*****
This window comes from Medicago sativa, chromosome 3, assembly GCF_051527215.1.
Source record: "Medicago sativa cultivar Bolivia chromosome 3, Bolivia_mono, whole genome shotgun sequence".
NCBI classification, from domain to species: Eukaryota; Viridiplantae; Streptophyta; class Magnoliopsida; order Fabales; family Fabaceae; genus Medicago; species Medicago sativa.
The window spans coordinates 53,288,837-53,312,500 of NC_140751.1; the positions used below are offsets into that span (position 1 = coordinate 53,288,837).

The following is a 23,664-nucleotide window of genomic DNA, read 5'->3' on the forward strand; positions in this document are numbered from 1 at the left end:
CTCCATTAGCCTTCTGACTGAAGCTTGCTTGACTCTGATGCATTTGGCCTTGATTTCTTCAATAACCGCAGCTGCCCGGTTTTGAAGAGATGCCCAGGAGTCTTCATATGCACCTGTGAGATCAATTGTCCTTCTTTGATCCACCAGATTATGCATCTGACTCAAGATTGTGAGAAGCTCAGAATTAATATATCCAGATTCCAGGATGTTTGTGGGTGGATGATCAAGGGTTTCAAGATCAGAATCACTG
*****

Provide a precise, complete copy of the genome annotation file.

This window comes from Medicago sativa, chromosome 3, assembly GCF_051527215.1.
Source record: "Medicago sativa cultivar Bolivia chromosome 3, Bolivia_mono, whole genome shotgun sequence".
NCBI classification, from domain to species: Eukaryota; Viridiplantae; Streptophyta; class Magnoliopsida; order Fabales; family Fabaceae; genus Medicago; species Medicago sativa.
The window spans coordinates 53,288,837-53,312,500 of NC_140751.1; the positions used below are offsets into that span (position 1 = coordinate 53,288,837).

The following is a 23,664-nucleotide window of genomic DNA, read 5'->3' on the forward strand; positions in this document are numbered from 1 at the left end:
CTCCATTAGCCTTCTGACTGAAGCTTGCTTGACTCTGATGCATTTGGCCTTGATTTCTTCAATAACCGCAGCTGCCCGGTTTTGAAGAGATGCCCAGGAGTCTTCATATGCACCTGTGAGATCAATTGTCCTTCTTTGATCCACCAGATTATGCATCTGACTCAAGATTGTGAGAAGCTCAGAATTAATATATCCAGATTCCAGGATGTTTGTGGGTGGATGATCAAGGGTTTCAAGATCAGAATCACTG